Johannesburg - A weaker rand and stronger international oil prices are setting South Africa up for a substantial fuel price increase in November.
The latest data from the Central Energy Fund showed an average under-recovery of 46 cents a litre for petrol and 64 cents a litre between 1 and 14 September, pointing towards increases in that region should crude prices and the currency remain stable.
However, the daily under-recoveries of between 50 and 55 cents recorded for petrol in the last few days, following the rand's depreciation after Finance Minister Pravin Gordhan was summoned to court on fraud charges, are a sign that motorists could be looking at an increase of over 50c unless the currency strengthens between now and the end of the month.
International oil prices are also on the rise. Commenting on the mid-month fuel data, the Automobile Association stated that there had been upward pressure since Opec resolved to cut oil production, with international petrol prices rising from 136 US cents per gallon to 148 cents since September 27. Furthermore, the political situation surrounding Gordhan in SA is expected to put more pressure on the local currency:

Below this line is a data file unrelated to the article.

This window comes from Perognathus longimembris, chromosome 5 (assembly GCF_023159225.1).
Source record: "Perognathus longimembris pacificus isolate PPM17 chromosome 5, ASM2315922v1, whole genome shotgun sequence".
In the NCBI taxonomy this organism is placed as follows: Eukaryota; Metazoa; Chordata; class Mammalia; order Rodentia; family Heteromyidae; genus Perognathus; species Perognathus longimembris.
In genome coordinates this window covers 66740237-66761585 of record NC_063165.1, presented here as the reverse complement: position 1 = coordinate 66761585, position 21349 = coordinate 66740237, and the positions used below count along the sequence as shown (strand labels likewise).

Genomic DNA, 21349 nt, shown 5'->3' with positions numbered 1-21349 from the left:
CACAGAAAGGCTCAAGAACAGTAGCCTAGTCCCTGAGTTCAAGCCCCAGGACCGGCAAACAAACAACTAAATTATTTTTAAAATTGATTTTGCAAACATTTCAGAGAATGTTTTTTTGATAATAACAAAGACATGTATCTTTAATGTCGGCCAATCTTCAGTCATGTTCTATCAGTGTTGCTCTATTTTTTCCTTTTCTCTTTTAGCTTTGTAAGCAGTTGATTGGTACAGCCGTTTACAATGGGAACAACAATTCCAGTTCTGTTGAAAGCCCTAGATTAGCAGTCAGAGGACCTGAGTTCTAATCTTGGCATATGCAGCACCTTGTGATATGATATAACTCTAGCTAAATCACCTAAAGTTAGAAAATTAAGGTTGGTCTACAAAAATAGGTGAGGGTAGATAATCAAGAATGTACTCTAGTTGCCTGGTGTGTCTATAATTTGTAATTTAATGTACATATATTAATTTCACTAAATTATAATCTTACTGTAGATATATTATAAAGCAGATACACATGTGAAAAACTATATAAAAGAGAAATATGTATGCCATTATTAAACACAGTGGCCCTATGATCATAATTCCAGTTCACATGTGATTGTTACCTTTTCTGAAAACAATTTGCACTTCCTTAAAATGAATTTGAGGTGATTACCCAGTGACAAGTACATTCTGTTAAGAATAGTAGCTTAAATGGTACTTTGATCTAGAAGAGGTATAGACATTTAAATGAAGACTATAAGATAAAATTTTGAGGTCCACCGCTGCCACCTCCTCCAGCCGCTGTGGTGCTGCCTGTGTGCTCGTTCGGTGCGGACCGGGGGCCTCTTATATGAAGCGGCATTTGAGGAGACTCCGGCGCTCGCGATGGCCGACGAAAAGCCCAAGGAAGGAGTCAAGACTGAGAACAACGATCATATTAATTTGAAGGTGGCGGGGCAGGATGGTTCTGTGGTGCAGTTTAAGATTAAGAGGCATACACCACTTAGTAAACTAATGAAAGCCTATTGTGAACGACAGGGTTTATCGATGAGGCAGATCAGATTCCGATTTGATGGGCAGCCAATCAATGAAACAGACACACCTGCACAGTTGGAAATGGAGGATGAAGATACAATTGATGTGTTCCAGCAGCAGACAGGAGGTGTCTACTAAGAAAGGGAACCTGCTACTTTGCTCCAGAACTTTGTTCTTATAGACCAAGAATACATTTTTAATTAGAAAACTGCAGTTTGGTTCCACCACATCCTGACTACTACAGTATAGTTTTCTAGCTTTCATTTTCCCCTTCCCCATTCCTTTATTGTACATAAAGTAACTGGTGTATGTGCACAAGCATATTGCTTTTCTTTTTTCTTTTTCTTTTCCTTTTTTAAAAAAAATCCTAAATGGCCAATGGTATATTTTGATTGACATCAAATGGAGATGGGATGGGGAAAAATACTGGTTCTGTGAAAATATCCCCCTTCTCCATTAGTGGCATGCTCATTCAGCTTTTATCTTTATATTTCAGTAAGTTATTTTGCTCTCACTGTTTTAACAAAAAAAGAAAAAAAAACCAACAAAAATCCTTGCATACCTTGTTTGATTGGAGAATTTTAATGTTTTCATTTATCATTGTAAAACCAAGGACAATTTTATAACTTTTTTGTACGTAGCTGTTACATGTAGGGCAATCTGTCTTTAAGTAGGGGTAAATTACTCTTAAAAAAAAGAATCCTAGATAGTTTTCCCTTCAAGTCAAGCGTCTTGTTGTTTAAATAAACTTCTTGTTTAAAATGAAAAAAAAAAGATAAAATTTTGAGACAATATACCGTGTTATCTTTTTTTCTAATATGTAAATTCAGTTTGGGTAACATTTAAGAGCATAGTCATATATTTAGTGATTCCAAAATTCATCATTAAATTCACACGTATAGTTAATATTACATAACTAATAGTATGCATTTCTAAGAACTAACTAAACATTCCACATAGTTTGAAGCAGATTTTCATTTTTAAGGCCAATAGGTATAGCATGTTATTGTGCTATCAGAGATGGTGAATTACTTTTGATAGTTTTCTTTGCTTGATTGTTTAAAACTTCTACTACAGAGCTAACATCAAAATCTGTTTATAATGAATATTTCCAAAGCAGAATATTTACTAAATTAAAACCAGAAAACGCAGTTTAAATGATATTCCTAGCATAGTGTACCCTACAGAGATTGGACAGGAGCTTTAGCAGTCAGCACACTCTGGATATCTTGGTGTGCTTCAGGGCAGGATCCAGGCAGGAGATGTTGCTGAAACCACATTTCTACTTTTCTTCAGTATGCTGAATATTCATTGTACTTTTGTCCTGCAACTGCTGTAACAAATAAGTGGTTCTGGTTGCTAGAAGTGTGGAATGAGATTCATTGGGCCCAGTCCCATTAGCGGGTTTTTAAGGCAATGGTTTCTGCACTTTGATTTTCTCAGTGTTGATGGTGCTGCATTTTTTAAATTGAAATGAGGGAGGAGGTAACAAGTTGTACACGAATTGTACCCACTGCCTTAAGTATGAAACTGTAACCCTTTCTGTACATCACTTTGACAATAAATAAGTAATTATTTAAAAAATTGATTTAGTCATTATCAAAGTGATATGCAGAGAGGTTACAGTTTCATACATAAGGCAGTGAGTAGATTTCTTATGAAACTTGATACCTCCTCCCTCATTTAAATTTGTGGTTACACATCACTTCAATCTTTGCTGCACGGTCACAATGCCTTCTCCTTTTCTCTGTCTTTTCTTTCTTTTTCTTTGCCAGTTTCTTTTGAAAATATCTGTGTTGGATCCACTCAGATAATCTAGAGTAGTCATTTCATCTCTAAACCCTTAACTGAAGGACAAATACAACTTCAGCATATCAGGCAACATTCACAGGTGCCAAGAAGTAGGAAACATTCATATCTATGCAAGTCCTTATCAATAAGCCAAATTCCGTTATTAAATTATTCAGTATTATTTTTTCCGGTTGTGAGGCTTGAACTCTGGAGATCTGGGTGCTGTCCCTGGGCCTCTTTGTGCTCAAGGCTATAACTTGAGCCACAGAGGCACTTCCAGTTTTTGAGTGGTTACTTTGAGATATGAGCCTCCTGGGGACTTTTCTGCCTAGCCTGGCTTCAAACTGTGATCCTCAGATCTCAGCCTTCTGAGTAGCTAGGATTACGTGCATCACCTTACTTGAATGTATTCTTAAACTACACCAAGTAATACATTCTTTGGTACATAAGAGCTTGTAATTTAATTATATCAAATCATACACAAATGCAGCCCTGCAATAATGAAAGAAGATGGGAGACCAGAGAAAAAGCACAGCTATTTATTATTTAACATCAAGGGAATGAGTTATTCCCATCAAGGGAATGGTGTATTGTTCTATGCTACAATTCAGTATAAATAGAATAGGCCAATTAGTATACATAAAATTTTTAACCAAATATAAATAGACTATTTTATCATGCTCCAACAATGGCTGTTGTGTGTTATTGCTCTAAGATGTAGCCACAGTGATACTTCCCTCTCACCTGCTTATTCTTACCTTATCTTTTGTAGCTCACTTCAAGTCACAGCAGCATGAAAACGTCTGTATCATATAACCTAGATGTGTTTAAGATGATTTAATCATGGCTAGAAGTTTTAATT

“Our hope is that matter will be brought to a swift conclusion to reduce the tensions our markets are currently experiencing, and to bring more stability to our economic outlook. This is essential to minimise further weakening of the rand, which directly affects the price South Africans pay for imported commodities such as fuel.”
95 Octane petrol currently retails for R12.12 at the coast and R12.60 in Gauteng, while 0.05ppm diesel sells for between R10.33 and R10.71. This follows increases of 44 cents for petrol and 23c for diesel at the beginning of October.
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